Channel 7 commentator Alison Mitchell has now reported the reason for the umpire failure is a technical breakdown of the system used by the ICC.
“From the start of 2020 no-balls have been looked at through technology which enables the third umpire to assess every delivery and inform the on-field umpire by signal that a no-ball has been bowled,” Mitchell said on Seven.
“Before this test match the technology provided to the ICC to enable that went down. This test match is being played under the conditions previous two 2020 where the only deliveries reviewed are wicket-taking moments.
“Hence why that ball when Warner was supposedly out was tracked. When we look back and saw they were deliveries prior to that not spotted, that is the responsibility of the on-field umpire.”
It was only his fourth no-ball which knocked Warner over resulted in Stokes being called out. Warner was given a second life after Stokes clean bowled him in his first over of the Test match, on a no-ball delivery.
Warner was brought undone defending forward to a delivery that sailed between his bat and pad and edged onto his off stump.
Stokes was subdued in his celebrations and the umpire immediately had a word with him to let him know the video umpire was checking for a front foot no-ball.
Replays showed Stokes had clearly overstepped the crease.
“Can you believe that,” Aussie Test legend Adam Gilchrist told Fox Cricket.
“We thought we saw some drama yesterday. How big a moment is that going to be?”
Warner was on 17 at the time and his dismissal would have left Australia 2/31.
That was just the beginning of the drama as Channel 7 analyst Trent Copeland exposed Stokes’ no-ball spree.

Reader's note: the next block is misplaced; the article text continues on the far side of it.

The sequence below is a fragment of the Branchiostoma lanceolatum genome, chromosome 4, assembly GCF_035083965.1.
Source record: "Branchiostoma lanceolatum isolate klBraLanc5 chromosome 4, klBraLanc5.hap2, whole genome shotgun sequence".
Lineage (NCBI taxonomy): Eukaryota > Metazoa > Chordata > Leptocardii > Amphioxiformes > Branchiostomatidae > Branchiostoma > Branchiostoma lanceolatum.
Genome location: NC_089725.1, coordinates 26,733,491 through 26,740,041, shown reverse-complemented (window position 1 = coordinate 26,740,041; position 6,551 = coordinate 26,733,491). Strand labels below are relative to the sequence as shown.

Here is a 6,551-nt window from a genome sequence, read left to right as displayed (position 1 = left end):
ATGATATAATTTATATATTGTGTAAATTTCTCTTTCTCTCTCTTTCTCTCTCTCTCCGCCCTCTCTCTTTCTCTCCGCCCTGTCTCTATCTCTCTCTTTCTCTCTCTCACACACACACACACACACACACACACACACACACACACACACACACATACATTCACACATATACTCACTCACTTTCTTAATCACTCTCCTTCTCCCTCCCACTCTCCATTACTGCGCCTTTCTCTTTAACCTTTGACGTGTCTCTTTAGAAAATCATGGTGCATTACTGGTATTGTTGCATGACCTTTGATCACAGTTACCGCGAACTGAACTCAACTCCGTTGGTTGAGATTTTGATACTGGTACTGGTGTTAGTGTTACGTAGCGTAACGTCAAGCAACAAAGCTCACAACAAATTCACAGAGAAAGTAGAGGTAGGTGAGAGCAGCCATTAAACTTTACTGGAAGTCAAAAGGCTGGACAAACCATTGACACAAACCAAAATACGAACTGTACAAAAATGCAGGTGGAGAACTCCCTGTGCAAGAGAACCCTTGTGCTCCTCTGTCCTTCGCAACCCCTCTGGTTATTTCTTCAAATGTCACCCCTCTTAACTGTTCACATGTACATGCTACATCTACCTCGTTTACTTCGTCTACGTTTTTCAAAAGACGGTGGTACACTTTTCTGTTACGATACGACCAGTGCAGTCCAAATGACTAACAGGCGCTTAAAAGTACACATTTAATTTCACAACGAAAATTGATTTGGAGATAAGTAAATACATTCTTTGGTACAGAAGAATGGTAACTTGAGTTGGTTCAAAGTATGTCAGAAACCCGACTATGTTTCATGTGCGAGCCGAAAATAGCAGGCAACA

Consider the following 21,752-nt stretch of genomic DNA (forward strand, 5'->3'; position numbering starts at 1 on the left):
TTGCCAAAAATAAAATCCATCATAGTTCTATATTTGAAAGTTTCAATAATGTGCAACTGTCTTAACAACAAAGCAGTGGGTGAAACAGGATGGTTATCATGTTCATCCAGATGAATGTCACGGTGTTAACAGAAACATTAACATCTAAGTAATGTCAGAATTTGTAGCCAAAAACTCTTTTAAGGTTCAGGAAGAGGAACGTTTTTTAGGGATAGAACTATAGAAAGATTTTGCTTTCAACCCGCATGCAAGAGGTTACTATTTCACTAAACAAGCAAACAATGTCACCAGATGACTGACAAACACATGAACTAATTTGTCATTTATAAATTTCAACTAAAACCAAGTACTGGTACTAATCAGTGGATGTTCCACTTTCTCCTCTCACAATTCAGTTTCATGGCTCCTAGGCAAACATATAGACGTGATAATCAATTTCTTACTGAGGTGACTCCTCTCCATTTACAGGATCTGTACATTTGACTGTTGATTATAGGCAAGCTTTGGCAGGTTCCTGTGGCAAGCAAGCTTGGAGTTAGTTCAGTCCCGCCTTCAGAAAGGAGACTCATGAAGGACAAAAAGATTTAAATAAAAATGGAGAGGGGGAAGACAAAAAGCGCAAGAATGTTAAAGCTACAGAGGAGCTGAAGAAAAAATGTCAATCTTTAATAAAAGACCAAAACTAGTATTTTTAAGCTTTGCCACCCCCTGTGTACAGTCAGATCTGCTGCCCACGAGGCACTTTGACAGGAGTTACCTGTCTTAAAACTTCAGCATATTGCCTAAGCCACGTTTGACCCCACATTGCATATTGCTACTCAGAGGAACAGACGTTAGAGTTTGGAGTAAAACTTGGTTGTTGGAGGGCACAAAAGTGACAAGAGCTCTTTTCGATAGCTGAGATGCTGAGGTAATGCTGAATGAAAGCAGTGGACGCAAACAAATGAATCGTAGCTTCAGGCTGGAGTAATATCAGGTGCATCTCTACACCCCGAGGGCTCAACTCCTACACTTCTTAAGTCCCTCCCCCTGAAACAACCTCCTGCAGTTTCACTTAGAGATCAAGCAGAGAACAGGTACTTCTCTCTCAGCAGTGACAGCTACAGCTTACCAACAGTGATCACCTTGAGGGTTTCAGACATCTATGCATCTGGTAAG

The English all-rounder was seen bowling four consecutive no-balls to start his first over of the Test with none of them being called by the third umpire.
It was only the wicket delivery, Stokes’ fourth ball. that was reviewed and found to have been a no-ball.
It led to outcry from cricket commentators about the on-field and video umpires failing to police the front foot.
Copeland suggested the on-field umpire should have been communicating with Stokes to let him know he was getting close overstepping the crease.
Aussie Test legend Ricky Ponting was much more scathing.
“By the sounds of things now they are not actually even looking at the front line because it is left to someone off-field to do the calling,” he said on Channel 7.
“If someone upstairs is meant to be checking these, and they haven’t decided that any of those are a no ball, it is pathetic officiating as far as I’m concerned. We saw what happened late in the over … it was a wicket … If it he’d have been called for the no ball the first one he bowled there, then of course he’s going to drag his foot back.